Overthrowing the Royal We: A Conversation with Kate Elliott
Kate Elliott has far more books out than you probably know. Née Alis A. Rasmussen, she was born in Des Moines, IA, studied at University College of North Wales—Bangor and at Mills College in Oakland, CA, earning a BA in English. Her debut novel, The Labyrinth Gate, was published in 1988. In 1990, came the Highroad trilogy, A Passage of Stars, Revolution’s Shore, and The Price of Ransom.
Rasmussen took the pen name Kate Elliott in 1992 with the well-received novel Jaran. The series continued with His Conquering Sword and An Earthly Crown in 1993, and The Law of Becoming in 1994. In 1996, she wrote World Fantasy Award finalist The Golden Key with Melanie Rawn and Jennifer Roberson. Nebula Award finalist King’s Dragon started the seven book Crown of Starsseries in 1997, with the final entry, Crown of Stars, published in 2006. The Crossroads trilogy started with Spirit Gate in 2006 and the Spiritwalker trilogy started in 2010 with Cold Magic.
Andre Norton Award nominee, Court of Fives, was followed by Poisoned Blade in 2016, and Locus Award finalist Buried Heart in 2017; novellas Night Flower (2015) and Bright Thrones (2017) were added to the narrative later. Romantic Times Award winner Black Wolves was released in 2015 and the collection, The Very Best of Kate Elliott came out in that same year, while 2019 saw the publication of Throne of Eldraine: The Wildered Quest, a Magic the Gathering book.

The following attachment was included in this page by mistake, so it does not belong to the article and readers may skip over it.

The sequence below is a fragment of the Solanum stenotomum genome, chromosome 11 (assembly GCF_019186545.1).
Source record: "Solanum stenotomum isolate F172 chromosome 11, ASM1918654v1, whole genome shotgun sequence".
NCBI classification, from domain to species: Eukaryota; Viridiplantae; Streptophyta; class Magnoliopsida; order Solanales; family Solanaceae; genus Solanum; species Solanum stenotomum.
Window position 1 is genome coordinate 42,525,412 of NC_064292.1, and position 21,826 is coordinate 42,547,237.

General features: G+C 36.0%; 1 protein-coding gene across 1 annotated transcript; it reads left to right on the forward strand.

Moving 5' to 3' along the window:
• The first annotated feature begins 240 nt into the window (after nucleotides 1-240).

Rasmussen used to do medieval sword fighting; she met her husband in a sword fight. In 2002 they moved to Hawaii, where she took up outrigger canoe paddling. She started writing at age nine and she never stopped. Her latest series, The Sun Chronicles, begins with Unconquerable Sun, due in July 2020: “Gender-spun Alexander the Great on an interstellar scale.”